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Come again? ...
Come again?

Bureaucratic language can inadvertently speak volumes.

Perusing the summary of the South East England Regional Assembly's consultation on its regional plan ), as one does, I came across the following: 'The South East Plan differs from previous planning documents in the emphasis that it places on achieving implementation of the plan proposals.'

I take this to mean previous plans were drawn up at vast expense but no one cared whether or not they were implemented.

Or the assembly's observation could be a calculated insult to the effectiveness of its predecessor bodies. Or, just possibly, it doesn't mean anything but sounds portentous.

Cut the chat lines

Aggrieved customers of a telephone sex line have complained to Nottingham City Council trading standards about the services provided.

Users were unhappy that on calling a phone line that claimed to offer Filipina women, they found phrases like, 'Aye up, me duck,' slipped into the conversation.

It is just possible that 'aye up, me duck' in fact means something filthy in Tagalog, the main language of the Philippines.

However, both trading standards and Nottingham magistrates considered this an unlikely possibility, and the owner of the line was fined£1,000 for breaching the Trades Descriptions Act 1968.

I wonder if there is a phone line in the Philippines that offers explicit chat from women in Nottinghamshire?

Is Grace in favour?

Where does the appointment of Jeremy Colman as auditor general for Wales leave Clive Grace (l), director general of the Audit Commission in Wales?

With the commission in Wales about to be sacrificed on the altar of the all-singing, all-dancing Wales Audit Office, Mr Grace will find himself at a distinctly loose end.

The former Torfaen CBC chief has maintained close ties throughout his tenure with colleagues in London, however, so don't rule out the prospect of his resurfacing there in a prominent guise.

Shaggy sheep story

A joke doing the rounds in finance departments . . .

A shepherd is herding his flock in a remote pasture, when a brand-new BMW screeches to a halt. The driver, a young man in designer attire, leans out and asks the shepherd: 'If I tell you exactly how many sheep you have in your flock, will you give me one?'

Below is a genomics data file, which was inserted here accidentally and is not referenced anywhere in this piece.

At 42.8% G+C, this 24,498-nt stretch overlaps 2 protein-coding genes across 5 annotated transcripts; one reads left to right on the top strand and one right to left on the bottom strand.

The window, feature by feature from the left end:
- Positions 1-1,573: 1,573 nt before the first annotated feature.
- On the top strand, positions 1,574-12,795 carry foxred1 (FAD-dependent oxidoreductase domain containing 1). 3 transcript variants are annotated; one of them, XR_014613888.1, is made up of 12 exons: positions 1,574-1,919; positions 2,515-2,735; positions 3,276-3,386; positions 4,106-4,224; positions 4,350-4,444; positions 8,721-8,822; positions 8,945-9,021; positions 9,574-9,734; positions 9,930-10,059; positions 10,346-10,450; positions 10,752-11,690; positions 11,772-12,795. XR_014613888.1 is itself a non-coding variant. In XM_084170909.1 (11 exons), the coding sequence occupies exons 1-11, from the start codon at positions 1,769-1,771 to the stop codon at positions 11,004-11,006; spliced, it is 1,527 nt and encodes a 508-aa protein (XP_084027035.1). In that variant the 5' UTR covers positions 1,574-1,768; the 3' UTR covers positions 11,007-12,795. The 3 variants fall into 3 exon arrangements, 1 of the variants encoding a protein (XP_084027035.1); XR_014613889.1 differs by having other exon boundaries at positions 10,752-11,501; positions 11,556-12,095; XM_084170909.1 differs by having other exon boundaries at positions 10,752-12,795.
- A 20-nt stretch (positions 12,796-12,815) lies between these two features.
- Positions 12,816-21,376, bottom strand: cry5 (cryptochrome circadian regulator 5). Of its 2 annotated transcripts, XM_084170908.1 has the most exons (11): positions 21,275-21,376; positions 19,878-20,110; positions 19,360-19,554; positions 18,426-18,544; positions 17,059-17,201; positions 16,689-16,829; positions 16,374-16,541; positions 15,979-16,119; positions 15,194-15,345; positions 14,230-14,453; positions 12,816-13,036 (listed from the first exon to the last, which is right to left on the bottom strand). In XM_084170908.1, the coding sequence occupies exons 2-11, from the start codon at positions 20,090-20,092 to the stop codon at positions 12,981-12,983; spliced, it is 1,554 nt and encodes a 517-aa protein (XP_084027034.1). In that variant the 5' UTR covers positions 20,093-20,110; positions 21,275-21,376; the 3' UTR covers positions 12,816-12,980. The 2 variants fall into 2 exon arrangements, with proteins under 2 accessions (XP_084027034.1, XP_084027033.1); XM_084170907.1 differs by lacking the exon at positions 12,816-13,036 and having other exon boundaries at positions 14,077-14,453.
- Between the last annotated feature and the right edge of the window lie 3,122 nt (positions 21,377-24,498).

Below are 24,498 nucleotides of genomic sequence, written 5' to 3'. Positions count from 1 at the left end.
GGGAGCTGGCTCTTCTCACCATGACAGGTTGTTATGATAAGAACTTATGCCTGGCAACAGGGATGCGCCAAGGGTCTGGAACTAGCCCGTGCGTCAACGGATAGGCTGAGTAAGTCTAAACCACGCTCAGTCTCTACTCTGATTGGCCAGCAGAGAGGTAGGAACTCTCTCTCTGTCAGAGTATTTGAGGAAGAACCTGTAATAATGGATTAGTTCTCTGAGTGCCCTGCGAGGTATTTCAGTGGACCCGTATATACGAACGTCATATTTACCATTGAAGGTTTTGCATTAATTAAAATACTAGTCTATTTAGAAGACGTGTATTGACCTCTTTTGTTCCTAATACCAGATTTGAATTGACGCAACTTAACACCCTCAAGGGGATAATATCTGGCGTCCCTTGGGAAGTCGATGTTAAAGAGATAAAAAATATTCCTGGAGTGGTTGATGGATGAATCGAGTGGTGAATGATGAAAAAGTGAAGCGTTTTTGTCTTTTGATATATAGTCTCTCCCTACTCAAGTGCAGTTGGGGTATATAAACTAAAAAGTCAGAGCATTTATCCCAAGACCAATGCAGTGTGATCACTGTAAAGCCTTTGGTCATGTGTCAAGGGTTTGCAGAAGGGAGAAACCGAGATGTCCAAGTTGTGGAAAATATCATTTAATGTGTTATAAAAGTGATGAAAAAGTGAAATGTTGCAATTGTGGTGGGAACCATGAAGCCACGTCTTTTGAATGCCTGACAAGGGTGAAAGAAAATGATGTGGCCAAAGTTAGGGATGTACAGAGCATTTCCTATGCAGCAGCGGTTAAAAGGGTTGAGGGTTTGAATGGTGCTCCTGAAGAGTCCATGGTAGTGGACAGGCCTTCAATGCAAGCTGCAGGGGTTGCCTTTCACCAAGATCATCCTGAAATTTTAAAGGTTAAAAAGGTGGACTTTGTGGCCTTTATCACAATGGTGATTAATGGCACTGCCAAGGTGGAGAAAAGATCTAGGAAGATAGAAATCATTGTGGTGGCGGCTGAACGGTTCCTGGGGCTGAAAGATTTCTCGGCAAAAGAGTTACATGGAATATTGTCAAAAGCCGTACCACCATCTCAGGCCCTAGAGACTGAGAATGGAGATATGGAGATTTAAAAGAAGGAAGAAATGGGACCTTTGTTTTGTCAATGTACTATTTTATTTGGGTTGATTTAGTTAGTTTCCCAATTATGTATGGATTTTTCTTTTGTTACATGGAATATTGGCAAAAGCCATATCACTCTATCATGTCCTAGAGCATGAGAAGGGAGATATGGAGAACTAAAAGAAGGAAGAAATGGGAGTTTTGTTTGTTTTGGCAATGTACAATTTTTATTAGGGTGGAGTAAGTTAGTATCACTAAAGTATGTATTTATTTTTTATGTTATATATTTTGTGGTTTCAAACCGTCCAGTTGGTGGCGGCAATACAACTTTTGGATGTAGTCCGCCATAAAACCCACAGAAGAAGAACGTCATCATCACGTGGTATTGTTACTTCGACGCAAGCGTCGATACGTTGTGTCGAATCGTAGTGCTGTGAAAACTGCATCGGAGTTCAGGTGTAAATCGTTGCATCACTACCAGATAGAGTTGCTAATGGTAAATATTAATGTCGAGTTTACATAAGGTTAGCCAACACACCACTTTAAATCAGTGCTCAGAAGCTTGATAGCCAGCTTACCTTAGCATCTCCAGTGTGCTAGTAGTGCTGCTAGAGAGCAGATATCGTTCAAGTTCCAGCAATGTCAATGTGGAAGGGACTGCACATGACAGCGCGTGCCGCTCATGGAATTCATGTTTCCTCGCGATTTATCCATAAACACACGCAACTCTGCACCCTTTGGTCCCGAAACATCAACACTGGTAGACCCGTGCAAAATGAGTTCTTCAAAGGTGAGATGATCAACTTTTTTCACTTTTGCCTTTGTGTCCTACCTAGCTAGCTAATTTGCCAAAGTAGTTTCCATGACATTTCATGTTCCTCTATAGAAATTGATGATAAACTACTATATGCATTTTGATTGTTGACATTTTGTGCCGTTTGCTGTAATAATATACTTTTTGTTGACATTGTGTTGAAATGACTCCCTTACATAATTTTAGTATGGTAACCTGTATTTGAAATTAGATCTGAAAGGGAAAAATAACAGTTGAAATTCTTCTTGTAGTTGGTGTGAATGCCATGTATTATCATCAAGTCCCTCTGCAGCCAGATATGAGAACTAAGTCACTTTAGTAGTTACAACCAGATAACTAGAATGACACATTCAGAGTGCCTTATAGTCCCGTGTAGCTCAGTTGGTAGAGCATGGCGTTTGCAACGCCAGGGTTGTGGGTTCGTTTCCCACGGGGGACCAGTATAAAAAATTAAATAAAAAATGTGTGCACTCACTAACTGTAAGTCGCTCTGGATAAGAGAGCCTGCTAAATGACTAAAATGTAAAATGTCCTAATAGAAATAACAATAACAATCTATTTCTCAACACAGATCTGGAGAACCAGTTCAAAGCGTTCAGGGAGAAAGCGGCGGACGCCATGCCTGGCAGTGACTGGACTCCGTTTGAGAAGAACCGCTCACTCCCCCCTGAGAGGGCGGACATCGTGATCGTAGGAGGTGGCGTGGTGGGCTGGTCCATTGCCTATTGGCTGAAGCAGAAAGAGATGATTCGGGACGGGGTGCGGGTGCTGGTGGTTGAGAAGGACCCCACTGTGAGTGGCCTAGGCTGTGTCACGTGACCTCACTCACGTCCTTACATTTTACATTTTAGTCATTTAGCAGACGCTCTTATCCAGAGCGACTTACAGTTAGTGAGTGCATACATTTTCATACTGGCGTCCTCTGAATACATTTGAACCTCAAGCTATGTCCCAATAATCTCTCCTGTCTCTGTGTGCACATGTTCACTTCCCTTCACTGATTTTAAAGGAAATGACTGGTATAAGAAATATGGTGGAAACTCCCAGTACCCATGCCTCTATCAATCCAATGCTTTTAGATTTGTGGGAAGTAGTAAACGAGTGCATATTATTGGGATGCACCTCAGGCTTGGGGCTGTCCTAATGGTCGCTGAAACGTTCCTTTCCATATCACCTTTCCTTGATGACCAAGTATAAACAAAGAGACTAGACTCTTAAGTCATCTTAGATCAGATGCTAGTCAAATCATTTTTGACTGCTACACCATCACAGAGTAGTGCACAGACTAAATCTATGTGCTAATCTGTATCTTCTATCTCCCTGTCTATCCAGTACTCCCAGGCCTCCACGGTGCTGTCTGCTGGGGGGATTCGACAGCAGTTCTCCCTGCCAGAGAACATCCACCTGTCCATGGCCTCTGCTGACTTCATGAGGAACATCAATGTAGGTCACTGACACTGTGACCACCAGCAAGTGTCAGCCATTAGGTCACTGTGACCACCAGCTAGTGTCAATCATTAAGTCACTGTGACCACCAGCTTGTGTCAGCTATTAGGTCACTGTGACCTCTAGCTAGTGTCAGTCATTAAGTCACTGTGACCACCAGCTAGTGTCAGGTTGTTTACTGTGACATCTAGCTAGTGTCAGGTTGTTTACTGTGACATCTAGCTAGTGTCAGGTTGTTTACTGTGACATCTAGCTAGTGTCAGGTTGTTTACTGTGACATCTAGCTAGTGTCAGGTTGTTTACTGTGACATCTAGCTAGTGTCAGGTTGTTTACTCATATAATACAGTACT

The shepherd agrees, and the young man parks his car, whips out his Dell notebook, connects it to his cellphone, surfs the NASA website, and calls up a satellite navigation system to get an exact fix on his location.

He then feeds it to another satellite which scans the area and exports the image to a processing facility in Germany. The data is e-mailed to the young man's Blackberry and prints out a 150-page report on a miniaturise HP LaserJet printer. He turns to the shepherd and says: 'You have 586 sheep.'

'That's right. I guess you can take one of my sheep,' says the shepherd. He watches as the young man selects an animal and stuffs it into the boot of his car.

Then he asks: 'If I can tell you exactly what your business is, will you give me back my sheep?'

The young man says: 'Okay, why not?'

'You're a consultant,' says the shepherd.

'Wow! That's correct,' says the young man. 'But how did you guess?'

'Easy,' answers the shepherd. 'You showed up here even though nobody called you, you want to get paid for an answer I already knew, to a question I never asked, and you know nothing about my business. Now give me back my dog.'

Brought to book

MPs who ploughed through the Office of the Deputy Prime Minister's annual report, as part of efforts to monitor John Prescott's Whitehall domain, appeared less than impressed with what they saw.

Their findings were replete with criticisms about the report's impenetrability and difficult layout.

The committee therefore wondered how many copies of the wretched thing the ODPM had managed to sell, given the evident expense of its production.

Back came the reply that the annual report was published by the privatised Stationery Office, as a result of which 'the number of copies they printed and sold is commercial in confidence and hence the ODPM does not know these details'. It did buy 500 copies itself though.

I'll wait for it to appear in the remainder bookshops.

Asylum jackpot

The grant lottery is just one of the things that makes people glad they joined local government. Take, for example, the county council which is rumoured to have hit the jackpot with a£73 payout on the asylum seekers grant.

The chief executive hopes his luck will hold. 'If it's true, I'm going to put it on a horse,' he says.

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